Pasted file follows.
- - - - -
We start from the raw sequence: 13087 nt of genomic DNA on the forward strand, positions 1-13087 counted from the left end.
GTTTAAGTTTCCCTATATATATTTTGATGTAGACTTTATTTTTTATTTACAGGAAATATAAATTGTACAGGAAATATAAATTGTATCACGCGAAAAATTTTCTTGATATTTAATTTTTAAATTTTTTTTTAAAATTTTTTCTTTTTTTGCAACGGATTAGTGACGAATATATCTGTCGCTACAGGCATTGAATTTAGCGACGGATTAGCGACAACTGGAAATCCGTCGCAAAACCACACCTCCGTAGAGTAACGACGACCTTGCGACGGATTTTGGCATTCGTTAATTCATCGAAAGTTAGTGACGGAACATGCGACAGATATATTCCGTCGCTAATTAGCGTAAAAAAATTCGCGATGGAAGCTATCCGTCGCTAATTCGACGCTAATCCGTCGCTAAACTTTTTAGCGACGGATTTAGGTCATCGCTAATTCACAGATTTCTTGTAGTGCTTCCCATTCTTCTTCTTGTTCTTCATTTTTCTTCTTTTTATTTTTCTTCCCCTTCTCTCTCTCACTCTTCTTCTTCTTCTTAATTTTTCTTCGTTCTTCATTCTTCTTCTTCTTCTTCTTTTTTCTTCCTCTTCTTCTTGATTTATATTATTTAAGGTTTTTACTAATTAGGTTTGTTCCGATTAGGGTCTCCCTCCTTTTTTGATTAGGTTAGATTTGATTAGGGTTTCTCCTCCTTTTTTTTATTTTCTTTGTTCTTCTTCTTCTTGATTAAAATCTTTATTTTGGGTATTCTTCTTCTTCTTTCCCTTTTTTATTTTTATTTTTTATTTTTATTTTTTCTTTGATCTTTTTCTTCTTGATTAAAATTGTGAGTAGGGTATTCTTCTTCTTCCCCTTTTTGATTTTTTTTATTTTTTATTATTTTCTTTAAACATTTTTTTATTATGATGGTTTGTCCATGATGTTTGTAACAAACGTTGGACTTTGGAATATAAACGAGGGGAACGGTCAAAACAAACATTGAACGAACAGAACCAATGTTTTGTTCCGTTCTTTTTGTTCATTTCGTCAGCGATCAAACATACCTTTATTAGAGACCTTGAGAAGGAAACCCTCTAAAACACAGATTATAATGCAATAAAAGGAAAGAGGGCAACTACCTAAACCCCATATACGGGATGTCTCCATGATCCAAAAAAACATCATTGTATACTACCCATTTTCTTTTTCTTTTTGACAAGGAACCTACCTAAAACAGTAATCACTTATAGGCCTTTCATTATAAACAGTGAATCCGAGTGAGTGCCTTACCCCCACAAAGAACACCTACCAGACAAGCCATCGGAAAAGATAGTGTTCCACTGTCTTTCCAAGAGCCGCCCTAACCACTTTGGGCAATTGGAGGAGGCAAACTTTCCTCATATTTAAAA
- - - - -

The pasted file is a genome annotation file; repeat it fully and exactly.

We start from the raw sequence: 13087 nt of genomic DNA on the forward strand, positions 1-13087 counted from the left end.
GTTTAAGTTTCCCTATATATATTTTGATGTAGACTTTATTTTTTATTTACAGGAAATATAAATTGTACAGGAAATATAAATTGTATCACGCGAAAAATTTTCTTGATATTTAATTTTTAAATTTTTTTTTAAAATTTTTTCTTTTTTTGCAACGGATTAGTGACGAATATATCTGTCGCTACAGGCATTGAATTTAGCGACGGATTAGCGACAACTGGAAATCCGTCGCAAAACCACACCTCCGTAGAGTAACGACGACCTTGCGACGGATTTTGGCATTCGTTAATTCATCGAAAGTTAGTGACGGAACATGCGACAGATATATTCCGTCGCTAATTAGCGTAAAAAAATTCGCGATGGAAGCTATCCGTCGCTAATTCGACGCTAATCCGTCGCTAAACTTTTTAGCGACGGATTTAGGTCATCGCTAATTCACAGATTTCTTGTAGTGCTTCCCATTCTTCTTCTTGTTCTTCATTTTTCTTCTTTTTATTTTTCTTCCCCTTCTCTCTCTCACTCTTCTTCTTCTTCTTAATTTTTCTTCGTTCTTCATTCTTCTTCTTCTTCTTCTTTTTTCTTCCTCTTCTTCTTGATTTATATTATTTAAGGTTTTTACTAATTAGGTTTGTTCCGATTAGGGTCTCCCTCCTTTTTTGATTAGGTTAGATTTGATTAGGGTTTCTCCTCCTTTTTTTTATTTTCTTTGTTCTTCTTCTTCTTGATTAAAATCTTTATTTTGGGTATTCTTCTTCTTCTTTCCCTTTTTTATTTTTATTTTTTATTTTTATTTTTTCTTTGATCTTTTTCTTCTTGATTAAAATTGTGAGTAGGGTATTCTTCTTCTTCCCCTTTTTGATTTTTTTTATTTTTTATTATTTTCTTTAAACATTTTTTTATTATGATGGTTTGTCCATGATGTTTGTAACAAACGTTGGACTTTGGAATATAAACGAGGGGAACGGTCAAAACAAACATTGAACGAACAGAACCAATGTTTTGTTCCGTTCTTTTTGTTCATTTCGTCAGCGATCAAACATACCTTTATTAGAGACCTTGAGAAGGAAACCCTCTAAAACACAGATTATAATGCAATAAAAGGAAAGAGGGCAACTACCTAAACCCCATATACGGGATGTCTCCATGATCCAAAAAAACATCATTGTATACTACCCATTTTCTTTTTCTTTTTGACAAGGAACCTACCTAAAACAGTAATCACTTATAGGCCTTTCATTATAAACAGTGAATCCGAGTGAGTGCCTTACCCCCACAAAGAACACCTACCAGACAAGCCATCGGAAAAGATAGTGTTCCACTGTCTTTCCAAGAGCCGCCCTAACCACTTTGGGCAATTGGAGGAGGCAAACTTTCCTCATATTTAAAA